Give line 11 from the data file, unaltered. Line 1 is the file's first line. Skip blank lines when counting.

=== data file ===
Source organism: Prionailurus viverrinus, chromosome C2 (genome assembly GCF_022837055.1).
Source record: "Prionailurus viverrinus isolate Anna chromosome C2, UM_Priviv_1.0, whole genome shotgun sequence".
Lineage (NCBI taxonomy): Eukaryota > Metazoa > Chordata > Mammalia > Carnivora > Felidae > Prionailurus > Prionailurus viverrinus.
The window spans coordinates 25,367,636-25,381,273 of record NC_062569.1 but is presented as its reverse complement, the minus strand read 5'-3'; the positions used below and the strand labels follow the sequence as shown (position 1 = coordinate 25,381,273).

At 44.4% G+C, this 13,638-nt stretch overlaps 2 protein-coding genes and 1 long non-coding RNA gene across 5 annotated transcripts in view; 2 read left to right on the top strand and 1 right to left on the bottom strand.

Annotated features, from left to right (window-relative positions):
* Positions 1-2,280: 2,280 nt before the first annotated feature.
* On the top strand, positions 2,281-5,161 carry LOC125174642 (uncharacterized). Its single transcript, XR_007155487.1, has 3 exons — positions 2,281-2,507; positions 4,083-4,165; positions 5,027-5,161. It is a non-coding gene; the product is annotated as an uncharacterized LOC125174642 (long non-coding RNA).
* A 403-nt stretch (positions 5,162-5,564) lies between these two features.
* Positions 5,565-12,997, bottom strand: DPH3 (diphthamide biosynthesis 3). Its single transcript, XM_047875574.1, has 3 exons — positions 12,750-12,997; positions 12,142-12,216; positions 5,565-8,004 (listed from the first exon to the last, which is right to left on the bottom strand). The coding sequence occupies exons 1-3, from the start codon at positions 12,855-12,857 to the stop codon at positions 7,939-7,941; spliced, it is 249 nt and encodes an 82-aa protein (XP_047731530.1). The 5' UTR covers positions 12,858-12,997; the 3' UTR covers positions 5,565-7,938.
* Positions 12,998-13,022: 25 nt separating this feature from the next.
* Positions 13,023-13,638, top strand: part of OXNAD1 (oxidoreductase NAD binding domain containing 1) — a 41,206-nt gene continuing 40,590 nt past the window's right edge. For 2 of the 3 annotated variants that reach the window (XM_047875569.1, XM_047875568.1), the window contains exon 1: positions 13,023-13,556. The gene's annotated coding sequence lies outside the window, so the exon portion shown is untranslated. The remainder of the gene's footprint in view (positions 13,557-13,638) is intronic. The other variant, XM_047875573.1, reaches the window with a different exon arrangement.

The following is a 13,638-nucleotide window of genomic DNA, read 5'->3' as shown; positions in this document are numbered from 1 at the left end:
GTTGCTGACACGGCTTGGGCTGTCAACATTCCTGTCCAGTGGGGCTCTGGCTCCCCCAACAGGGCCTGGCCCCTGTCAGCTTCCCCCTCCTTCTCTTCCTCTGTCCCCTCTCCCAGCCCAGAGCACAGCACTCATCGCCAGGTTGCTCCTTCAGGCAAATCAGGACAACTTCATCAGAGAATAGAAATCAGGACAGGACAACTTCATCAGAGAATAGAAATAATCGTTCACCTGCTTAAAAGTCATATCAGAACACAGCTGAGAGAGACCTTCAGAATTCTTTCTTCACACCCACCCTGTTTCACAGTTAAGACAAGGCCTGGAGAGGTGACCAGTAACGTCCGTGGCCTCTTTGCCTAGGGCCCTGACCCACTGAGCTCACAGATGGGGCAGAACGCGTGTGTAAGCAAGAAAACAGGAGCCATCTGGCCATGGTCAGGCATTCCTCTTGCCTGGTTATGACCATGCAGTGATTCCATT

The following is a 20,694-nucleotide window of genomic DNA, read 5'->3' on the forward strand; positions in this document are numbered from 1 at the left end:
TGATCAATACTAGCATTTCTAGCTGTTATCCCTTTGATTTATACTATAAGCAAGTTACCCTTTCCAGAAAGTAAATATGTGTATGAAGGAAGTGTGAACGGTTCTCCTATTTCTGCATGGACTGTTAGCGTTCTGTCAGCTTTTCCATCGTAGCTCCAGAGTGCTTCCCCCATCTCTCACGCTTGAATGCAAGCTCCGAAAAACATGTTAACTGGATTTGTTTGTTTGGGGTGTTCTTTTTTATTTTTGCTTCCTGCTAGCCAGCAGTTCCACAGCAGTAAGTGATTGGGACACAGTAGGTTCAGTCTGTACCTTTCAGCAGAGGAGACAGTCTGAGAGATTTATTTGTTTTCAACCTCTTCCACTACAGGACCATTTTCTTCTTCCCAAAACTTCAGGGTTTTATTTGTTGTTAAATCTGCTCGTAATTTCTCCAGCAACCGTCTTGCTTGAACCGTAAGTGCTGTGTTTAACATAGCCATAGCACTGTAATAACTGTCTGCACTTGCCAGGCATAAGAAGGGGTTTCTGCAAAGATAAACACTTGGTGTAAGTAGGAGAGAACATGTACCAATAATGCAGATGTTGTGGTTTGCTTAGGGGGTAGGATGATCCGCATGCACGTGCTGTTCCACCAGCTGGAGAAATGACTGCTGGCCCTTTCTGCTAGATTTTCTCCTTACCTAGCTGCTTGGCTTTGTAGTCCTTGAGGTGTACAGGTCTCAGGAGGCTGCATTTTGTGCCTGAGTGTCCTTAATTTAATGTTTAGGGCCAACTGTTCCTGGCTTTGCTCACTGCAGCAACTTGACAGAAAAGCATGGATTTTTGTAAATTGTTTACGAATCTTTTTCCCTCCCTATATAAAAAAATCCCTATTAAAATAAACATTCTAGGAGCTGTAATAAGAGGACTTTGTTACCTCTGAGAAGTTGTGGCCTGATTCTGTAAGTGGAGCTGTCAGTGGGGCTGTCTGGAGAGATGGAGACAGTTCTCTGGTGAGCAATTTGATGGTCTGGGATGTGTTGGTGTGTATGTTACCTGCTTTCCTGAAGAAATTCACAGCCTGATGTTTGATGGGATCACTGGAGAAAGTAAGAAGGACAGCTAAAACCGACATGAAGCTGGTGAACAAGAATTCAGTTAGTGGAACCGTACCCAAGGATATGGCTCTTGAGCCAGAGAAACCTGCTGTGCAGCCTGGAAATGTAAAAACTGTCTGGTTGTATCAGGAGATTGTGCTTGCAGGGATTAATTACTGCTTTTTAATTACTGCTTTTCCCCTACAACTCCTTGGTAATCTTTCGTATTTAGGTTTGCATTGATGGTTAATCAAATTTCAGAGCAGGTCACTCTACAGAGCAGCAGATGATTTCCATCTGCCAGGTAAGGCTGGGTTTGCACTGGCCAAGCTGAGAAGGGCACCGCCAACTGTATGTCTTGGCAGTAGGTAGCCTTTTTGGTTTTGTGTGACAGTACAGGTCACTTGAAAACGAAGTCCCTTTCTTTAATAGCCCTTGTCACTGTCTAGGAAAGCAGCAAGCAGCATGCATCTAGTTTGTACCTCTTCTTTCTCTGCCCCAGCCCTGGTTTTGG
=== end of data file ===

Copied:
* Positions 12,998-13,022: 25 nt separating this feature from the next.